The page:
Physical, Mental Fitness Takes Many Forms
By Marah Morrison
YOUNGSTOWN, Ohio — It doesn’t matter if it’s Dec. 31 or Jan. 1, there is no perfect time for someone to begin to improve his health, says Creekside Fitness and Health Center instructor Tiffany Shirilla. What’s important, she says, is taking the first step.
Shirilla advocates practicing a lifelong healthful lifestyle. As a fitness instructor, primarily leading spinning classes at Creekside in Canfield, Shirilla says her goal is to get members moving and have fun at the same time.
“This is why I enjoy teaching so much, because you hold each other accountable,” Shirilla says. “Just start. Commit to being healthy.”
As members build relationships, they motivate one another to stick to their goals, she notes.
“They get a great sense of community,” says Samantha Womer, a personal trainer at Creekside. “People who may not like to exercise can look forward to coming to class because you have friends and family here.”
In addition to being a personal trainer, Womer teaches group exercise classes that keep people motivated and accountable. If someone is unsure about how to properly exercise, classes are a great way to get their feet wet, she says.
“The No. 1 resolution for everybody is to lose weight. But then there are people who want to start working out more than three times a week,” Womer says. “Everybody who comes in here – you know them by first name; they know you by first name – never feels uncomfortable.”
Finding ways to improve Creekside Fitness is a year-round task for its general manager, Lori Hillman. In addition to classes, Hillman invites healthful diet groups to show people how to achieve more balance, she says.
“Whether you’re here or in the workplace, it’s important to keep that balance,” Hillman says.
Joelle Chahine has been a member at Creekside Fitness for 10 years. From swimming, taking part in classes, working out on her own or playing basketball with friends, she says Creekside fits her needs. It’s a convenient location and she makes a point to sit in the sauna after working out, she says.
Chahine is a HealthMarkets franchisee and says fitness plays an important role in her life and her business.
“Mental and physical health is something that everybody should allocate half an hour to an hour every day,” Chahine advises. “As a small-business owner, you’re constantly dealing with others’ needs and you want to be the best version of yourself for everybody else to give back.”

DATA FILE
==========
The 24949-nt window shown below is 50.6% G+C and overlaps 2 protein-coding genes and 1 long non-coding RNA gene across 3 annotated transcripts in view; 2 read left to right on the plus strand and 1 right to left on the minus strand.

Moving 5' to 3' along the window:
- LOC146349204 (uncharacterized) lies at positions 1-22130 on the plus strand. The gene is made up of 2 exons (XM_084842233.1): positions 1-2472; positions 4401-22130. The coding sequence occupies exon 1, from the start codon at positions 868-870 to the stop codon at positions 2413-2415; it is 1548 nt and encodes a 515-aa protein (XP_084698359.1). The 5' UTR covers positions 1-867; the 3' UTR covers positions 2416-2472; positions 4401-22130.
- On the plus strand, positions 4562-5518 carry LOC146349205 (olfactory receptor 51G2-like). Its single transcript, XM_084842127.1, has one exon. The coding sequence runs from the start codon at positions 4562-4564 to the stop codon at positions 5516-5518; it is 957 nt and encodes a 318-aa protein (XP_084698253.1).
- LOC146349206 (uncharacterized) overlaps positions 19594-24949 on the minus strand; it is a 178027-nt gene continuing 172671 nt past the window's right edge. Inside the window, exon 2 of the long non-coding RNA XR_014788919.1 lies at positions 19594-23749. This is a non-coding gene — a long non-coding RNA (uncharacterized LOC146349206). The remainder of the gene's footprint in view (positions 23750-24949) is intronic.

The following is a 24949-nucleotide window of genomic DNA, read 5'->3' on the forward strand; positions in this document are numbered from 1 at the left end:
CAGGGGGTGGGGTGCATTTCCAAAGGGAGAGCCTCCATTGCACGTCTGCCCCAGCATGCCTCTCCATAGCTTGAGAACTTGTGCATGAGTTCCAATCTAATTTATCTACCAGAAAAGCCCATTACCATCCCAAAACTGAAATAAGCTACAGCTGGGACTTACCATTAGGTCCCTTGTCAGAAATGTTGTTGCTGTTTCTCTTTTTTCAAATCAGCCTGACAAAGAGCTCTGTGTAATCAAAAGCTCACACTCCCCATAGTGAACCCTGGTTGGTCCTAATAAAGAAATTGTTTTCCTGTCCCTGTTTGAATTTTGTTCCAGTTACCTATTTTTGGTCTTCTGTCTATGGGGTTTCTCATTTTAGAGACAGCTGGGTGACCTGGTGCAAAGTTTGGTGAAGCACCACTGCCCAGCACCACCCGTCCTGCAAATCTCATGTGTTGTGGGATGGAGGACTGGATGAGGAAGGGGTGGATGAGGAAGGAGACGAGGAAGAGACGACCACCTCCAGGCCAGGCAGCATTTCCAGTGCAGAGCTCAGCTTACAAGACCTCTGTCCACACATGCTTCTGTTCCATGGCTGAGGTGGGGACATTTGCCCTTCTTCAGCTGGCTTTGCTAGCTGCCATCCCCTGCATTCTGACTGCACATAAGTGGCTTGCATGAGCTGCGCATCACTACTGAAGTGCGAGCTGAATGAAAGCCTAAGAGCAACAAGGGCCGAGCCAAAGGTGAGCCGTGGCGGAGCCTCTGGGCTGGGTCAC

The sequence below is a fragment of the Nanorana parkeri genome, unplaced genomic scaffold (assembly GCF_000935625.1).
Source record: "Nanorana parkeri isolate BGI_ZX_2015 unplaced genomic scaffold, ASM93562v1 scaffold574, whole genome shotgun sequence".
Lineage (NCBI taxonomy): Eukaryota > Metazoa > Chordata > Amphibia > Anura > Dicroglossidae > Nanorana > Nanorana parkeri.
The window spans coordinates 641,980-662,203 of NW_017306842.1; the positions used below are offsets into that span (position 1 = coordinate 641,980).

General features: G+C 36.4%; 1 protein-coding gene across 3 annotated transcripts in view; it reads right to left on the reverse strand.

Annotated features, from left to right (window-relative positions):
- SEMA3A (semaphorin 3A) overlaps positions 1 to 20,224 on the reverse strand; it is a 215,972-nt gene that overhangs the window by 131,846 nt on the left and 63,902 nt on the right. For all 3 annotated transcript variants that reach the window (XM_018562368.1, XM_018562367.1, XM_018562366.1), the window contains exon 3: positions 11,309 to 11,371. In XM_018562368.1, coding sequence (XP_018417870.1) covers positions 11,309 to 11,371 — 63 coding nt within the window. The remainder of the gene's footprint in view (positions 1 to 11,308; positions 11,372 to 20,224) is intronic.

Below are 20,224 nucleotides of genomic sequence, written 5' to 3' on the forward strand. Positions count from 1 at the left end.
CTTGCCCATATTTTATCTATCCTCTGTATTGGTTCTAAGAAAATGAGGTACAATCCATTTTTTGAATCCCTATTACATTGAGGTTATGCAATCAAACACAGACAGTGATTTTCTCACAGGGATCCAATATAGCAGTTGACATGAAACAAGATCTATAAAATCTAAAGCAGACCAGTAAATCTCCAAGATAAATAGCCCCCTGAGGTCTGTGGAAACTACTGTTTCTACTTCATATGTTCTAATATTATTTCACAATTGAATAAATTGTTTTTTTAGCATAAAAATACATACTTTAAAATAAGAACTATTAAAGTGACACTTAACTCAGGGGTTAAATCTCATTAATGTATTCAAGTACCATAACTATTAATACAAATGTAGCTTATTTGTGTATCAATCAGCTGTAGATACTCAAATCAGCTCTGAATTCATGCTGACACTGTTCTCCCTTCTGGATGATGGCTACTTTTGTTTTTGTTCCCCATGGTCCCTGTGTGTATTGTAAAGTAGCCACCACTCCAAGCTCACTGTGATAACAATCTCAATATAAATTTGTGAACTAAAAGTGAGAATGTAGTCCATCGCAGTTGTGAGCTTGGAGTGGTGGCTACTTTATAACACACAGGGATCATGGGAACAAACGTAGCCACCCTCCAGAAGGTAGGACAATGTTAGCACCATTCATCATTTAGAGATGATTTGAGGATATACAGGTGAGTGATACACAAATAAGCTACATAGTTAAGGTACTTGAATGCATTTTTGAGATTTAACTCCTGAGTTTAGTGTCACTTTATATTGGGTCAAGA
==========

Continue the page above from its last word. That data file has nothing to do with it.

While some prefer to work in groups, Fitness Together offers custom private lessons, says Erin Mellinger, owner of the Poland-based company. New clients are thoroughly assessed for muscular imbalance, joint pain, previous injuries or surgeries and fitness level, she says.
“We want exercise to be fun for people. We want them to be able to do it on their own someday,” Mellinger says. “So we try to take them on their journey.”
Mellinger hosts up to 150 sessions weekly in five personal training studios. For so-called social exercisers looking to take their fitness to the next level, small-group sessions are available, Mellinger says. Most people start with the private training and advance to group training.
Results and personal accountability keep people coming back, as do the success stories posted on the studio walls, Mellinger says.
“We’re laser-focused on our clients,” she says. “That’s what they need and that’s what gets them the results.”
A recent survey conducted by Inc. magazine found that 71% of respondents want to diet or eat healthier, 65% want to exercise more and 54% want to lose weight.
But health outcomes in Mahoning County rank 67 out of 88 counties in Ohio, according to the County Health Rankings by the Robert Wood Johnson Foundation and the University of Wisconsin Population Health Institute. Trumbull County ranks 72.
“We just collectively, as a society in Youngstown, have to band together and be more active,” says Angelo Babbaro, owner of The Train Station Fitness, Boardman. “Whether it’s CrossFit, spin or yoga, find what you love.”